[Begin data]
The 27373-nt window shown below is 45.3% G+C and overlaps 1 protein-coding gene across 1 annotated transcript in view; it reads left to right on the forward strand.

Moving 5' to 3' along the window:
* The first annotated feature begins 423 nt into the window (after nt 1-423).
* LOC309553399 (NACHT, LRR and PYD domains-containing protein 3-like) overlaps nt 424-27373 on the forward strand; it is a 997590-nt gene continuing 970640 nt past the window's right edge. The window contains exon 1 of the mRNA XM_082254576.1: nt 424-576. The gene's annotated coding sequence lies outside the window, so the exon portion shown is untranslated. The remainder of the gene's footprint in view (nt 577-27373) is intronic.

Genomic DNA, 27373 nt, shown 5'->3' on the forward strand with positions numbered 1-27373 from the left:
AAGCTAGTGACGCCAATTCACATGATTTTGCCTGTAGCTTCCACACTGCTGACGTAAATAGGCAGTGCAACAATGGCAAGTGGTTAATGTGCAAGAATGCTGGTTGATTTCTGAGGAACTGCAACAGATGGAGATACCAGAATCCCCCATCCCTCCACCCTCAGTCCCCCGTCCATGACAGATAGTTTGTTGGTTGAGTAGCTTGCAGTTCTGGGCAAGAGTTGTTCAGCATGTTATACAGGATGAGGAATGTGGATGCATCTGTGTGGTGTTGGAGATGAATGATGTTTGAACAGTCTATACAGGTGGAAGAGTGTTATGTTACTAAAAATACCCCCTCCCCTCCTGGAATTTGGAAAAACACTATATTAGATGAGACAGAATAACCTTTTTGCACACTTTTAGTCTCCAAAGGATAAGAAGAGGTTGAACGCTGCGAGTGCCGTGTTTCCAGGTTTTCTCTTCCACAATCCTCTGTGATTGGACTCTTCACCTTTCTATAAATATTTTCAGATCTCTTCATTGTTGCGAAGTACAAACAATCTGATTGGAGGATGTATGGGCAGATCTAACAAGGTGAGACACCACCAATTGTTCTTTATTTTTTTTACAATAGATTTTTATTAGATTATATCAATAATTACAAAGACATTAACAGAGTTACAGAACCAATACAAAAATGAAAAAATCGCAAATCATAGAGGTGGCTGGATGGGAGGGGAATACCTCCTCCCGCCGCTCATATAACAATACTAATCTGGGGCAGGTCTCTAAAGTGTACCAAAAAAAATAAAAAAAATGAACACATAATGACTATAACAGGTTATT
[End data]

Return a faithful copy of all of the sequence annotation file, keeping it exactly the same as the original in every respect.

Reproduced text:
The 27373-nt window shown below is 45.3% G+C and overlaps 1 protein-coding gene across 1 annotated transcript in view; it reads left to right on the forward strand.

Moving 5' to 3' along the window:
* The first annotated feature begins 423 nt into the window (after nt 1-423).
* LOC309553399 (NACHT, LRR and PYD domains-containing protein 3-like) overlaps nt 424-27373 on the forward strand; it is a 997590-nt gene continuing 970640 nt past the window's right edge. The window contains exon 1 of the mRNA XM_082254576.1: nt 424-576. The gene's annotated coding sequence lies outside the window, so the exon portion shown is untranslated. The remainder of the gene's footprint in view (nt 577-27373) is intronic.

Genomic DNA, 27373 nt, shown 5'->3' on the forward strand with positions numbered 1-27373 from the left:
AAGCTAGTGACGCCAATTCACATGATTTTGCCTGTAGCTTCCACACTGCTGACGTAAATAGGCAGTGCAACAATGGCAAGTGGTTAATGTGCAAGAATGCTGGTTGATTTCTGAGGAACTGCAACAGATGGAGATACCAGAATCCCCCATCCCTCCACCCTCAGTCCCCCGTCCATGACAGATAGTTTGTTGGTTGAGTAGCTTGCAGTTCTGGGCAAGAGTTGTTCAGCATGTTATACAGGATGAGGAATGTGGATGCATCTGTGTGGTGTTGGAGATGAATGATGTTTGAACAGTCTATACAGGTGGAAGAGTGTTATGTTACTAAAAATACCCCCTCCCCTCCTGGAATTTGGAAAAACACTATATTAGATGAGACAGAATAACCTTTTTGCACACTTTTAGTCTCCAAAGGATAAGAAGAGGTTGAACGCTGCGAGTGCCGTGTTTCCAGGTTTTCTCTTCCACAATCCTCTGTGATTGGACTCTTCACCTTTCTATAAATATTTTCAGATCTCTTCATTGTTGCGAAGTACAAACAATCTGATTGGAGGATGTATGGGCAGATCTAACAAGGTGAGACACCACCAATTGTTCTTTATTTTTTTTACAATAGATTTTTATTAGATTATATCAATAATTACAAAGACATTAACAGAGTTACAGAACCAATACAAAAATGAAAAAATCGCAAATCATAGAGGTGGCTGGATGGGAGGGGAATACCTCCTCCCGCCGCTCATATAACAATACTAATCTGGGGCAGGTCTCTAAAGTGTACCAAAAAAAATAAAAAAAATGAACACATAATGACTATAACAGGTTATT